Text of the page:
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Real estate record and builders' guide: v. 82, no. 2110: August 22, 1908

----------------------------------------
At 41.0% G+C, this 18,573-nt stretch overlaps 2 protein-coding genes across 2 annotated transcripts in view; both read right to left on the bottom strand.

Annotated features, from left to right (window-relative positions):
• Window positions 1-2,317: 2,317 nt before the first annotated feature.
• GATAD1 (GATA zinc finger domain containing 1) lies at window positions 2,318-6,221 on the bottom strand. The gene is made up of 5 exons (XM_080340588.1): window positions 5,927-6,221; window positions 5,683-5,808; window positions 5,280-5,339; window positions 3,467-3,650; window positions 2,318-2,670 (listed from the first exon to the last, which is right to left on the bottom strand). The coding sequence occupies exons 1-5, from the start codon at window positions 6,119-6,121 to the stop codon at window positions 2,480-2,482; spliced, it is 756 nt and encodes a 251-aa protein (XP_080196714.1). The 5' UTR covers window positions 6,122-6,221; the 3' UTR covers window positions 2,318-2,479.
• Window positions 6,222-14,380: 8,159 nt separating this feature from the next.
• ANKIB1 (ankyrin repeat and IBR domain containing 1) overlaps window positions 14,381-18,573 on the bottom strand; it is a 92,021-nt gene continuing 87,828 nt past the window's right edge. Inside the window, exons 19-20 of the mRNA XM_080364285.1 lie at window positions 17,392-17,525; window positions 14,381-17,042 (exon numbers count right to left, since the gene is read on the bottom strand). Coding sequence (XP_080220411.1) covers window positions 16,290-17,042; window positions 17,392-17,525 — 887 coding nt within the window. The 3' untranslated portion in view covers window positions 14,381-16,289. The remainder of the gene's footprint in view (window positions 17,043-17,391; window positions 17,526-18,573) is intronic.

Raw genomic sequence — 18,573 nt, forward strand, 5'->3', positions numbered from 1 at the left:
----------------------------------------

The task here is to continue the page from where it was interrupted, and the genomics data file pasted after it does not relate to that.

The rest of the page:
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August 22, 1908 RECORD AND GUIDE 375 ^ ESTABUSHED-^M.AR,CH2l'4^ie68. Dented p RE^L Estate . BuiLdiKg Aj^cKitecture .HousoJoib DEQOFtAnorf, Basit/Ess AtlD Themes or GEHER.ftl If^TtFt^Esi. PRICE PER YEAR IN ADVANCE EIGHT DOLLARS Communications should be addressed to C. W. SWEET Published Every Saturday By THE BECORD AND GUIDE CO. President. CLINTON W. SWEET Treasurer, F. W. DODGE Vice-Pres. & Genl. Mgr.. H. W. DESMOND Secretary, F. T. MILLER Nos. 11 to 15 East 24th Street. New York City (Telephone. Madison Square. 4430 lo 4433.) "Entered at the Post Off 'ee ~at New York N. y.. OS second-class mailer." Copyrighted 1908, by The Record & Guide Co. Vol. Lxxxn. AUGUST 22, 1908. N 0. 2110 THE statement is made on apparently good authority that the Public Service Commission is beginning to be very open-mindetJ on the matter of elevated roads. It has been examining the elevated roads in Berliu and certain other for¬ eign cities and has discovered that they can be constructed in a wholly unobjectionable manner. The elevated struc¬ tures and stations can be constructed so as to adorn rather than disfigure the streets through which they run; and the trains can be operated with far less noise. Why, then, should New York again fall back upon elevated rapid transit? The Record and Guide welcomes this disposition on the part of the Commission to consider at least the possibility of new lines of elevated transit. Elevated trains are assuredly far pleasanter for passengers than are those which run throirgh subways, and if the structures can be made less of an eye-sore the sooner the city returns to elevated tracks for certain kinds of rapid transit the better. We do not want any more elevated roads in Manhattan, because in this Borough, the density of traffic is sufRcient to justify the building of sub¬ ways, but in the other boroughs the ease is different. It is only for short distances over a few main streets that subways can be profitably operated in the Bronx. Brooklyn or Queens. The traffic is not dense enough to warrant the enormous initial expense of constructing subways. In laying out rapid transit routes for the outlying boroughs, elevated roads shonld be freely used, and this policy would be of benefit to each one of the localities mentioned, because a smaller cost of initial construction wonld permit and .justify the early plan¬ ning of many additional lines. PUBLIC opinion in New York is just beginning to under¬ stand the importance of the intrusion of the New Haven Railroad into the local transit situation. It hae been obvious for several years that the plans of the New Haven for the development of its system in the Broux and Westchester County demanded a subway from the Harleni River to the Battery; but as long as the willingness of that railroad to build such a subway had not been explicitly announced, any discussion of its effect, if constructed, upon the whole transit situation was more or less in the air. Now. however, that the explicit announcement has been made that the New Haven wants a subway from the Harlem River south, this news profoundly modifies certain practical aspects of the transit problem in Manhattan, It introduces a new and powerful competitor into the field, and the existing situation of this competitor gives it opportunities and rights which should not and cannot be ignored. Hitherto the Record and Guide has always favored the confirmation of the monopoly of rapid transit in Manhattan now enjoyed by the Inter¬ borough Company. We have not. of course, believed in granting the Interborough Company additional privileges, except for fivll value received, and in ease that corporation refused to offer full value the city would be justified in building and operating an independent line or system of lines. But provided a fair price could be obtained, the city had more to gain from allowing the Interborough Company to build up a complete system of rapid transit in Manhattan and in the Bronx than by encouraging competition. Competition in such a service merely means waste. Economy is promoted ,fby a monopolized service—properly regulated in the public .interest and sufficiently contribirtory to the public treasury. It is because the Record and Guide believed in a "monopolized service that it has opposed the Broadway-Lexington avenue route as laid out by the Public Service Commission. That route has no meaning, except for the purpose of competing with the existing snbway. It parallels the subway from Forty-second Street south, and would, to a considerable ex¬ tent, merely divide up trafRc that already exists, instead of originating new traffic. The interest of the city in getting the greatest possible increase of service for tlie expenditure of a certain sirm of money would be best promoted by an extension of the present subway north from Forty-second Street on the East Side and south from Forty-second Street on tbe West Side. THE* announcement that the New Haven is ready to build a subway, necessarily modifies the former preference of the Record and Guide for a monopolized service. The Con¬ solidated Railroad has a much stronger claim on the city for an independent entrance into Manhattan than baa any other inter-State railway in the neighborhood. After it has constructed either the Westchester or the Portchester branch, it will come down to the Harlem River with over fifteen sub¬ urban tracks, and obviously the interest of the people who wil! use these tracks demands an adequate connection with the business district downtown. No existing transit company in Manhattan is in a position to supply the New Haven road with any snfflcient connection, and it looks as if the only pos¬ sible way the Consolidated road can do justice to its passen¬ gers will be the construction of one or more subways. But a subway whereby the New Haven would obtain entrance into Manhattan would be a very different thing from the subways sufficient for the needs of the Pennsylvania Railroad or the Public Service Corporation of New Jersey, The New Haven would need a iongitudinal tunnel of enormous capacity, stretching frora one end of Manhattan to the other, and capable, consequently, of developing a large local traffic. Su'Ch a subway would naturally be independent of the gen¬ eral rapid transit system of Manhattan, yet, just because o£ the large amount of local traffic it would handle, its route would have to be considered carefully in relation to the wliole Manhattan transit system. It would necessarfly compete with more exclusively local subways; and competition under auch circumstances would be legitimate. To that extent the Public Service Commission should deliberately plan to break the monopoly of rapid transit now enjoyed by the Interbor¬ ough Company. THE question is immediately suggested whether the Broadway-Lexington Avenue route would be adapted to tlie needs of the New Haven road. The Record and Guide does not believe that it would. That route would develop in the course of a few years after its construction, a volume of local traffic hardly, if at all. inferior to that carried by the existing subway, and in that event it would not be ade¬ quate to take care of the enormous traffic which would orig¬ inate along the existing lines of the New Haven road. The New Haven would apparently have its needs much better served by a straighter six-track subway, running south along First or Second Avenue. It might manage to carry its passengera for a few years in the Broadway-Lexington Ave¬ nue subway, but after a short while the congestion on that line would probably be worse than that on any single subway or elevated road now being operated in Manhattan. It has always seemed to the Record and Gu'ide that a subway under Broadway should be designed chiefly for Joea! traffic, just because the local traffic along that thoroughfare is so dense, and because the avenue is not wide enough even for four tracks situated ou the same level. In case a subway under Broadway is made to carry a large amouut of through ex¬ press traffic the service afforded to the local passengers will necessarily fall below the desirable standard. However that may be, the intrusion of the New Haven road into the rapid transit situation has made it suddenly much more interest¬ ing and promising. • Unlike the Interborough Company, this corporation is possessed of enormous resources and unim¬ peachable credit. It is in a pqjsition to carry out any plans which it may have drawn, and in arranging to construct a new subway, it is not in the same difficult situation as a purely local company. It can enter Manhattan under the same clause in the Rapid Transit Act which was passed in order to meet the needs of the Pennsylvania Railroad Cora¬ pany for permanent right-of-way. All that is necessary is to reach an agreement with the Public Service Commission and the Board of Estimate aa to routes, plans, and terms: and though this may not be an easy task, it is an easier one than the task which confronts any possible competitor for a similar privilege. li